Pueblo County, Colorado
Contributed by Karen McKenzie.
Ellen Moore was born to Robert Lee
Moore and Olive May Berry. Robert Lee Moore born
Blairsville GA, son of Burton and Martha (Blythe)
Moore. Olive was the dau of Issac Nelson Berry and
Merci Treat Forsyth (first cousin to Gen Geo
Forsyth of the Battle of Beecher Island).
Martha Blythe Moore
1893 photo in Rye CO Ella Berry-Payne holding
Robert Nelson Payne, seated, Merci Treat Forsyth-
Berry, Evaline Moore (young girl), Albert Payne (young
boy), standing Olive May Berry- Moore holding Ellen
Rye Homested house in the 1980's still in use
Rye Homested house with Martha Blythe-Moore in
prior to 1903 when she moved to Mancos.
Evaline Moore and Ellen Moore as young girls.
Ellen married 1st Roy Aubry Lathrop and 2nd Ed
sister was born 1890, Evaline Treat Moore married
Elliott Briggsdale CO where their family still own
Letter written to Mabel Elliott Baxter by Ellen Moore
Asked as I was to put on paper, my recollections of
father Robert Lee Moore and my mother Olive May Moore,
hardly know where to begin, But, since each of them
fairly young children, into an area in Colorado which
Pueblo County, grew to adulthood, married, and lived
nearly all their first thirteen years togather, that
probably is the place to start.
History tells us that the U.S. Government, in order
encourage settlement of our country west of the
River, opened up areas, parcels at a time, to
homesteders. Dad's parents, as many others did,
the "Western fever" and left North Carolina and
where they had originated and arrived by covered wagon
Denver Colorado in the earley 1870's.
It so happened that a new tract of land a bit
Denver, had just opened to settlers. The lans lay west
the town of Pueblo and ran back thirty some miles to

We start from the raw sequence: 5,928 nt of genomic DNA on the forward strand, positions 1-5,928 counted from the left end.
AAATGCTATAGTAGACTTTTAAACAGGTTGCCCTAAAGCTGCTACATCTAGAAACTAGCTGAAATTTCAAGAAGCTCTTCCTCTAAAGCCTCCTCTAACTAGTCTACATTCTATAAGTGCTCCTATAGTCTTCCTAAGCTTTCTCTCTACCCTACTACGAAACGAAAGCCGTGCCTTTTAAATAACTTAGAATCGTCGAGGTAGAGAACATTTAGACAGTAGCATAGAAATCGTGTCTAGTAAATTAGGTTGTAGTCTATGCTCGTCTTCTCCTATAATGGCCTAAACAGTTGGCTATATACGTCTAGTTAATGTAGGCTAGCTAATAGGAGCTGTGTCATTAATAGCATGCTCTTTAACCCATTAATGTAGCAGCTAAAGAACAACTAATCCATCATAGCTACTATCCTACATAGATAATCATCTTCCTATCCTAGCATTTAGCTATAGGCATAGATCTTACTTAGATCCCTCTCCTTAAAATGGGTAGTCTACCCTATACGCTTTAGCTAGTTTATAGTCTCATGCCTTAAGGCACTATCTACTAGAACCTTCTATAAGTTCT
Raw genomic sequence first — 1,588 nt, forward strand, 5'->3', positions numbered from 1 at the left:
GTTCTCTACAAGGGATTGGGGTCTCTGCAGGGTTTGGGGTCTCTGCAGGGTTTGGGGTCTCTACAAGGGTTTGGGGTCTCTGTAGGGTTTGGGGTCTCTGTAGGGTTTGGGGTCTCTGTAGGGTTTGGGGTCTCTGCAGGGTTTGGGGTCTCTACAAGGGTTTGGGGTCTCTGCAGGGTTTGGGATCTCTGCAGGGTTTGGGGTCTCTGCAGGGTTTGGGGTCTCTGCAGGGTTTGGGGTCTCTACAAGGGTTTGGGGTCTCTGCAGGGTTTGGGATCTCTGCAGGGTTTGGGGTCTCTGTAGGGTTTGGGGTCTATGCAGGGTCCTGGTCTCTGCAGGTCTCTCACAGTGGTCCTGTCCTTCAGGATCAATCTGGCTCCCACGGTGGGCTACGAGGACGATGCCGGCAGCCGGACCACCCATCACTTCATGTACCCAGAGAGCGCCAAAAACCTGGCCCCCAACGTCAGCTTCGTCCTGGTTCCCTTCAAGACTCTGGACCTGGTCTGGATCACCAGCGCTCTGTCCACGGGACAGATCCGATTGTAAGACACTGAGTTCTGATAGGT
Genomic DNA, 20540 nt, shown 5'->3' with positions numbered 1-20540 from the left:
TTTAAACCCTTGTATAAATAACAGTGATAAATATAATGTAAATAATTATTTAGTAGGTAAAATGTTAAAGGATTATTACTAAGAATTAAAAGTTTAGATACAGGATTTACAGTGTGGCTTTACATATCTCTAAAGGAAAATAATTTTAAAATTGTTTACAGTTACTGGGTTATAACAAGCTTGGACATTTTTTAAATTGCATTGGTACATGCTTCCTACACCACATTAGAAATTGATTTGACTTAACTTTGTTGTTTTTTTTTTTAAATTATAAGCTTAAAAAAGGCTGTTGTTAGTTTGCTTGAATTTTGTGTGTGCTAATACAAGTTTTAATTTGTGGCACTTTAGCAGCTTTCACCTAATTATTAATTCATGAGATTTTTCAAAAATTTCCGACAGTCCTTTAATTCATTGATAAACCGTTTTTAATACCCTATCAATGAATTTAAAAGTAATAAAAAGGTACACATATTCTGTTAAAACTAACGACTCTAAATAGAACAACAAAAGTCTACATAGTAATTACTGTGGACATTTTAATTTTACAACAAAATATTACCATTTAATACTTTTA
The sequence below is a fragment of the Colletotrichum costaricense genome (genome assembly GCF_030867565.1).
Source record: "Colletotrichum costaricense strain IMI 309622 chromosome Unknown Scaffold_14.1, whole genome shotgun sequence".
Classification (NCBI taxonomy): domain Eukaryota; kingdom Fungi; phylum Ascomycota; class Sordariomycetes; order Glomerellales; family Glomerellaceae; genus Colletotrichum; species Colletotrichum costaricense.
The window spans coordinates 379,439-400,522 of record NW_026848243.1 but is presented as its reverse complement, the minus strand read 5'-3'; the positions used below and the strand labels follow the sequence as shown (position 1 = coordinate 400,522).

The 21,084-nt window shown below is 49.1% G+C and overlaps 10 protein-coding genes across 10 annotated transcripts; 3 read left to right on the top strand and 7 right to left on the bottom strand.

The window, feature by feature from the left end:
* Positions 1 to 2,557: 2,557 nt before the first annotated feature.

foothills of the Wet Mountain Range of the Rockies.
The Moores really had "Oregon country" in mind; but
were traveling with quite a large brood of children of
some were quite small, so they decided to at least
look at this newly-opened land before continuing
Result? They didnt ever see "Oregon".
They found what they thought they were looking for,
homested right, built a log cabin and other necessary
buildings, farmed, gardened, raised domestic animals
poultry, and finished rearing their children.
A good many other families took up land in the same
of course, and before long a little village began and
flourished, since thirty some miles to Pueblo, in a
wagon, was "quite a piece" to go for supplies. The
was given the name "Rye".
Dad was an eight year old when the family settled in
new location. Just how old mother was when her
the Issac Nelson Berrys came into the Rye area, I
recall; but it was after the settlement was well
and thriving. They were not homesteders. Grandpa Berry
Blacksmith by vocation and a Minister of the
Presbyterian Church by avocation.
Mother was the youngest of her family and was under
when they came to Rye, I know. By that time Dad was
well into his teens, for he was eight years older
Mother. Of course, they knew each other a good
and finished growing up as friends.
Dad had two great misfortunes during his earley
years. Soon after he was a year old, he developed
what, at that time, was called "white swelling". It